Acer, a homologue of the human angiotensin-1 converting enzyme, modulates the response of sleep, glycogen storage, lifespan, fecundity and stress resistance to diet in Drosophila melanogaster

Glover, Zoe (2017) Acer, a homologue of the human angiotensin-1 converting enzyme, modulates the response of sleep, glycogen storage, lifespan, fecundity and stress resistance to diet in Drosophila melanogaster. PhD thesis, UNSPECIFIED.

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Human angiotensin-1–converting-enzyme (ACE) plays a primary role in the regulation of blood pressure and electrolytes as part of the Renin-Angiotensin System (RAS) in humans. Renin cleaves angiotensinogen to angiotensin I and ACE regulates the vasoconstriction of blood vessels by converting angiotensin-1 to angiotensin-2 (a potent vasoconstrictor) and also by breaking down bradykinin (a potent vasodilator). Renin is regulated by a feedback loop mechanism and is inhibited by higher concentrations of angiotensin-2. A lack of or inhibition of ACE can lead to a reduction in blood pressure (BP) and may reduce the risk of diabetic nephropathy as high BP and high fluid retention can cause swelling in the kidneys. ACE inhibitors are used as treatments for these conditions as well as treating congestive heart failure (Stanley & Samson, 2002). ACE expression has been found in human adipose cells (Jonsson, et al., 1994) and ACE expression in this tissue was reduced when rats were treated with the ACE inhibitor Enalapril (Santos, et al., 2009). Currently ACE’s role in this tissue is unknown and therefore the study of the Drosophila homolog ACER, which is expressed within the fly fat body which is similar in structure to human adipose cells, may highlight a role for ACE in adipose tissue. To investigate the role of ACE-like enzymes in dietary effects on ageing-related and circadian health, function and metabolism we are studying ACER, a homologue of human ACE, in the fruit fly Drosophila melanogaster. Previous studies (Taylor, et al., 1996; Carhan, et al., 2010) have shown that Acer is expressed in the embryonic heart, adult head and adult fat body of the fly. The expression in the fat body is particularly interesting as the fly fat body acts like the human liver and adipose cells where ACE in humans is expressed. Acer’s expression in the head shows a circadian cycle and appears to be regulated by the circadian gene Clock. AcerΔ mutant flies exhibit normal circadian locomotor rhythms but show defects in the regulation of sleep, and the ACE inhibitor, Fosinopril, fed to flies disrupts night time sleep in the same way. This suggests a role for ACER in a circadian phenotypes in Drosophila and therefore a potential circadian role for ACE in humans (Carhan, et al., 2010). The present study has found the effect of the loss of Acer expression in the Acer deletion mutant (AcerΔ) was complex and was often dependent on genetic background and sex. AcerΔ mutants responded normally to dietary restriction (DR) for both sex and background therefore, Acer was not required for the DR response to lifespan. Lipid storage in the AcerΔ mutants was unaffected by the loss of Acer expression but glycogen storage was reduced on high food levels and did not show the normal increase in storage with increasing food compared to controls. Thus, indicating a role for Acer in the modulation of glycogen storage. The genetic backgrounds analysed in this study were the outbred whiteDahomey (wDah) and inbred white1118 (w1118) backgrounds which did show a difference in the effect of the loss of Acer for certain phenotypes. Fecundity in AcerΔ females was lower than in controls in the more fecund wDah background but not in the less fecund w1118 background. Sleep also showed an altered response between the backgrounds and sexes to changing diet in AcerΔ mutants. AcerΔ mutants were starvation and oxidative stress resistant but only in the wDah background and showed sensitivity when compared to controls in the w1118 background. To investigate Acer’s role in the response to nutrition the effect of the loss of Acer on drosophila-insulin-like peptides (dilps) was investigated. Altered transcript levels of dilps in the head and body of the fly in AcerΔ mutants indicated a possible link between Acer and the IIS (insulin/IGF-like signalling) nutrient-sensing pathway. In this study a role for Acer in the modulation of nutrient responsive phenotypes was established.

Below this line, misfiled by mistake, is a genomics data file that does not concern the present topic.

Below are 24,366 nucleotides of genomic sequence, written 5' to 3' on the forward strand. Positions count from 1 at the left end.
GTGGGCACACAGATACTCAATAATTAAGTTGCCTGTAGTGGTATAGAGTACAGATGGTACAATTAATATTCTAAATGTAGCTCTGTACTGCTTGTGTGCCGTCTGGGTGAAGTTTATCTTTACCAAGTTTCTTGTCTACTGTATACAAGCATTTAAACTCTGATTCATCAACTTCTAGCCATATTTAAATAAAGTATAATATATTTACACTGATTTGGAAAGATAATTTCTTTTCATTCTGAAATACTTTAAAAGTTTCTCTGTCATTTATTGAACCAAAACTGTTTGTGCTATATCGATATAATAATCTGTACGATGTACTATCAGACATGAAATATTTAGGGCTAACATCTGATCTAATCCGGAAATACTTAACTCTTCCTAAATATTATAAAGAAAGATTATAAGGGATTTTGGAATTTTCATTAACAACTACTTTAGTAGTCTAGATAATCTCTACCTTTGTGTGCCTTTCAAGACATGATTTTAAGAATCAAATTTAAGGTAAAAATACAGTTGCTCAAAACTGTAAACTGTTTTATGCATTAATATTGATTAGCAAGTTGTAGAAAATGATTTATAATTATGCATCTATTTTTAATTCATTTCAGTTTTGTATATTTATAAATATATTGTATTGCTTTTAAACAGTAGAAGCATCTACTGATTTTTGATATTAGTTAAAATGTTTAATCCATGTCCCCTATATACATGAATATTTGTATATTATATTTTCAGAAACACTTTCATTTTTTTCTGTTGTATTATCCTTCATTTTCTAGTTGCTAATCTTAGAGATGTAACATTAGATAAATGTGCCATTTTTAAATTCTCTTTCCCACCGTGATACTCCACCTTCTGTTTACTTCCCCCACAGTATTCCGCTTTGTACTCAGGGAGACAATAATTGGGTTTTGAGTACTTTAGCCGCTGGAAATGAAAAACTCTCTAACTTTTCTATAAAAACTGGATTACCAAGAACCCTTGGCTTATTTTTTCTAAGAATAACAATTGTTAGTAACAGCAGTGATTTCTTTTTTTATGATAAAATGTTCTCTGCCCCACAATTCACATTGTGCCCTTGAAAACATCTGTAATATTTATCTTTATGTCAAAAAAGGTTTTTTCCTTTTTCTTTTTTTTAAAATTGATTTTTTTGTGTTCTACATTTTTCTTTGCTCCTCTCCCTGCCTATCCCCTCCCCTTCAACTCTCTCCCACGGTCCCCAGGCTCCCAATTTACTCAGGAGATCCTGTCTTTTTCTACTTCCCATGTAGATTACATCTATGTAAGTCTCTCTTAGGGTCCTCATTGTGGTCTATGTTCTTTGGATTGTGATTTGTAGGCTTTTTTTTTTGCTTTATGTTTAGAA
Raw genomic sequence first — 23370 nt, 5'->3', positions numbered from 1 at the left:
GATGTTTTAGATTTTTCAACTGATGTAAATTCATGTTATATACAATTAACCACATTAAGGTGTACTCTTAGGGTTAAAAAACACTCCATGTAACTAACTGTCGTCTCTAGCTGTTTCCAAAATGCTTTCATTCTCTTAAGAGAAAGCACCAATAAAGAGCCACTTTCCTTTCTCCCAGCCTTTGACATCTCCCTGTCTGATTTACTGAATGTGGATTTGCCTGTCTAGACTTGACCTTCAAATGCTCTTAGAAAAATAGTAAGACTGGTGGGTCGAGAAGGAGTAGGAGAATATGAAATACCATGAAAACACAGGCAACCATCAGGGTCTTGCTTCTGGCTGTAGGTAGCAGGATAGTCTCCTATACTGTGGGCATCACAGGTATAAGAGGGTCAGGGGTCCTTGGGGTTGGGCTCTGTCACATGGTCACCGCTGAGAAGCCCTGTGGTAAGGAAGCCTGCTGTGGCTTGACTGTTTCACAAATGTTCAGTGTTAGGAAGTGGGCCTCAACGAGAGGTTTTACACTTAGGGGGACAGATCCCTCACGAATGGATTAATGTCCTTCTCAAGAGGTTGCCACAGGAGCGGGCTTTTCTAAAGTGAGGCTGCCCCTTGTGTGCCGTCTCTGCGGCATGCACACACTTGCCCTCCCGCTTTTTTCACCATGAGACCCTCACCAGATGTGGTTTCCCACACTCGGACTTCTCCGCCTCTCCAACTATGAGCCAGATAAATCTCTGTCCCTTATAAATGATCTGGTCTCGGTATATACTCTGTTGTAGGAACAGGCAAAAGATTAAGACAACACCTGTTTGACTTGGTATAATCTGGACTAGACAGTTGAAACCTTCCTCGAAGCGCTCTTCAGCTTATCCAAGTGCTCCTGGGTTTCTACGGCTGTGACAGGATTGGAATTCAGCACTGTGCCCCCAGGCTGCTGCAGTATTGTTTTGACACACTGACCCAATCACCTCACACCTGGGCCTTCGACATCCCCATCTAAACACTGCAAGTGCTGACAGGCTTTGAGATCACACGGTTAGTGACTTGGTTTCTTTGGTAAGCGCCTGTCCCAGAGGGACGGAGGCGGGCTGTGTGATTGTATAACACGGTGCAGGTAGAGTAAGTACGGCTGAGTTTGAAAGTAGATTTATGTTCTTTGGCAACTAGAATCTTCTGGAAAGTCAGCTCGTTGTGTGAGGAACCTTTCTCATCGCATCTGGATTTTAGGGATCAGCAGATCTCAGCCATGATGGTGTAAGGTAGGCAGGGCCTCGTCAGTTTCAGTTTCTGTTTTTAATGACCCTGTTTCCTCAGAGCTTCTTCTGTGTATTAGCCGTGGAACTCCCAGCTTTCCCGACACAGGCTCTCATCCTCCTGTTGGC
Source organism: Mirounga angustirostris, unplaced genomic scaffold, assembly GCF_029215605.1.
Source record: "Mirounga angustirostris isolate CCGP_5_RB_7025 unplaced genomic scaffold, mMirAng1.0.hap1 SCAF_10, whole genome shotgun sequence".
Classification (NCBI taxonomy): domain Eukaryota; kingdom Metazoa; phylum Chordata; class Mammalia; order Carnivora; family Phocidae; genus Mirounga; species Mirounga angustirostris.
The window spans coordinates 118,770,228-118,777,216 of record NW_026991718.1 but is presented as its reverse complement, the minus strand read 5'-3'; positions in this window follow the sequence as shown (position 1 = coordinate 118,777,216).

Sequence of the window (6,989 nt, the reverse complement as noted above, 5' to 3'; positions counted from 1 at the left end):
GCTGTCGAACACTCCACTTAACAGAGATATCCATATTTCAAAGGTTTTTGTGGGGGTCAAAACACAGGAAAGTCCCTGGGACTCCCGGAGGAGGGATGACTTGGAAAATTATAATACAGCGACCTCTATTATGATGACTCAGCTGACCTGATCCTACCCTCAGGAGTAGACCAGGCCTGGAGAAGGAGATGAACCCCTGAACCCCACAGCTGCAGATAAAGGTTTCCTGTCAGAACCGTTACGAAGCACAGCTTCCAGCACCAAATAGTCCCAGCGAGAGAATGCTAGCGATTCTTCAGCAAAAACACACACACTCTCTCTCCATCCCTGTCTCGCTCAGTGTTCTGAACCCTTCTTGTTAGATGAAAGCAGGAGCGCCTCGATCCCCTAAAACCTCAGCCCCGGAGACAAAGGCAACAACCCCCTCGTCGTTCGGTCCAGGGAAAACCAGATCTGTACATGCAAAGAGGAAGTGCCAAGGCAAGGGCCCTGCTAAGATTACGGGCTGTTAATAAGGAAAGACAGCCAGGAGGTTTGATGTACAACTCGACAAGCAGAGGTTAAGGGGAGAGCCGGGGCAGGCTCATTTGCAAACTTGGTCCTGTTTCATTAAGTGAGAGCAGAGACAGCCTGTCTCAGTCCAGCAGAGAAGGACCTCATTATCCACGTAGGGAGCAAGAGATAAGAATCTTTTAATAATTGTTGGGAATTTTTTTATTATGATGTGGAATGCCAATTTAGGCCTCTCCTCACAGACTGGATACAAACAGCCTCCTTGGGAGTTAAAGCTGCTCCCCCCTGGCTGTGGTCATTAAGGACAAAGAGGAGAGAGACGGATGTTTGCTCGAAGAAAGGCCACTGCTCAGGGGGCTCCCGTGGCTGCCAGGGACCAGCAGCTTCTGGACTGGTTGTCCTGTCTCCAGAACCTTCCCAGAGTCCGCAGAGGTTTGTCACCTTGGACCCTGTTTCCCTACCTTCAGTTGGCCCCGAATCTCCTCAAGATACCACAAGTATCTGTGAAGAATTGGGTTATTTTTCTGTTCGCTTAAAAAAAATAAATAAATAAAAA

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Thesis (PhD)
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03 Jul 2017 08:30
Last Modified:
16 Sep 2023 02:45